On Monday, the narrator sees that the card on Holly's mailbox has been altered to include Mag Wildwood's name. He is interested in this development, but is then distracted by a letter in his own mailbox from a small university review. It informs him that the editors have agreed to publish his story in an upcoming issue. While the publication would not pay, the narrator is so excited that he forgets Holly's previous admonishment and knocks on her apartment door, eager to share the good news.
Holly comes to the door, clearly having been woken up. The narrator hands her the letter, and she takes a long time to read it. After offering her congratulations, Holly invites the narrator into her apartment and tells him she will take him out to lunch to celebrate. Waiting in Holly's bedroom, the narrator sees that it has the same "camping-out atmosphere" of the rest of the apartment, with no real furniture beyond the rather flashy bed.
Through the bathroom door, Holly tells the narrator about her decision to take Mag on as a roommate. While Mag isn't a lesbian, Holly explains, she is a "perfect fool" who had agreed to take on the lease and the burden of housework. Mag's modeling career means that she is out of the apartment most of the time. Moreover, Mag is engaged, which means that she and Holly will not be in direct competition for men. Holly explains that while Jose is a nice guy, there is a difference in height: "a foot, her favor".
Immaculately dressed and groomed, Holly treats the narrator to Manhattans at Joe Bell's bar. Hearing the good news of the narrator's story, Joe Bell offers them both champagne cocktails on the house. Holly and the narrator spend the rest of the day watching a parade on Fifth Avenue, eating lunch in the cafeteria park, and relaxing on the park's wooden boathouse porch. Holly asks about the narrator's childhood, and then relates the details of her own. The narrator notices that her own story, while pleasant, is "elusive, nameless, placeless, an impressionistic recital." He suspects that she isn't telling the truth, since he has heard that Holly had run away from home.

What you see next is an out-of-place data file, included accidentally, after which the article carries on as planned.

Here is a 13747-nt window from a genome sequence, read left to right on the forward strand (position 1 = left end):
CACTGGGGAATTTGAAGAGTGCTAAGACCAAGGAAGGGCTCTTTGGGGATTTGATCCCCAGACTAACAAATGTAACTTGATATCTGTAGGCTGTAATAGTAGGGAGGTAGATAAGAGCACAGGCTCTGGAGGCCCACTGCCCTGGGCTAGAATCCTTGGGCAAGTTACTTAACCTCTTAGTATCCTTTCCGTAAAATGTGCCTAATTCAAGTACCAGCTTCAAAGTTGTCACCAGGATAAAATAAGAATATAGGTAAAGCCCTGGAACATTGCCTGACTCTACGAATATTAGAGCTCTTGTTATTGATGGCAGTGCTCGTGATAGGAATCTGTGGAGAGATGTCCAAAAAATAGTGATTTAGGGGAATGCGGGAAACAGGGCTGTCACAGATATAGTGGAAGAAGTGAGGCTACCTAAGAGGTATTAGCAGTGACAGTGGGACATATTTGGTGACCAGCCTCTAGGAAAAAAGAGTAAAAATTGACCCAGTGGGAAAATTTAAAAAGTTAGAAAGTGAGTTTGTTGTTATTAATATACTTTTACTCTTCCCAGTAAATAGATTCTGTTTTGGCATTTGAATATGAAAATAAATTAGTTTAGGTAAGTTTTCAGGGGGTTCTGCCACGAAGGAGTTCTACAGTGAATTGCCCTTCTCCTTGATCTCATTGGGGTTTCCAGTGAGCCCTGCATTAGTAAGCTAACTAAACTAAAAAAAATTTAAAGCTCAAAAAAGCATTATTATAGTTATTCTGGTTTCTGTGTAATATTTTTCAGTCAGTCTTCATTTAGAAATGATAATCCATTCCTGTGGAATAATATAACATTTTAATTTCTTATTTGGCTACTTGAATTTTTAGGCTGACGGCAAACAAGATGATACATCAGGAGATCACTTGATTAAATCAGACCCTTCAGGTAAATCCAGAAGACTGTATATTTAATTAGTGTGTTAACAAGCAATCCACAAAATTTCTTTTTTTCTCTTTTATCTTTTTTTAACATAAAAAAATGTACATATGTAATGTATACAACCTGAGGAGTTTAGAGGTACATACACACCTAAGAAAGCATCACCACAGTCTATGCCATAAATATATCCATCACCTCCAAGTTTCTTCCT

The narrator asks Holly if she had really run away from home at the young age of fourteen, and she admits that it is true; her previous story was a lie, made up because she didn't want to compete with the narrator's own tragic tale. Holly remembers that she wants to send her brother some peanut butter, and the two spend the afternoon haggling with grocers for jars of the wartime scarcity.
By the time Holly and the narrator have found six jars of peanut butter, it is dark, and the narrator takes Holly to the antique shop to point out the palatial bird cage he has been admiring. Holly admires it, but points out that "still, it's a cage." Spotting a Woolworth's, Holly drags him in, convincing him to steal something. The narrator feels watched, but, while the saleslady is occupied, he and Holly slip Halloween masks over their faces and exit the store without paying. He feels exhilarated, and the pair run a few blocks for dramatic effect. The narrator asks Holly if she had ever stolen before, and she admits that she used to, and still steals from time to time for practice. Happy, the two wear their stolen masks all the way home.
Section 5, which covers the narrator's conversation with Holly as they are preparing to celebrate the first publication of his writing, mainly serves to enhance the reader's understanding of Holly's resourceful and opportunistic nature. The narrator learns that, despite the seemingly friendly relationship between Holly and Mag, Holly has only taken Mag on as a roommate because she thinks her a "perfect fool" who would be willing to take on the lease and do Holly's share of laundry. As she does with the wealthy men in her life, Holly takes advantage of Mag, and expresses no remorse over her behavior. That the narrator considers Holly to be amoral is indicated by his assessment of her makeshift apartment, strewn with packed crates he compares to "the belongings of a criminal who feels the law not far behind."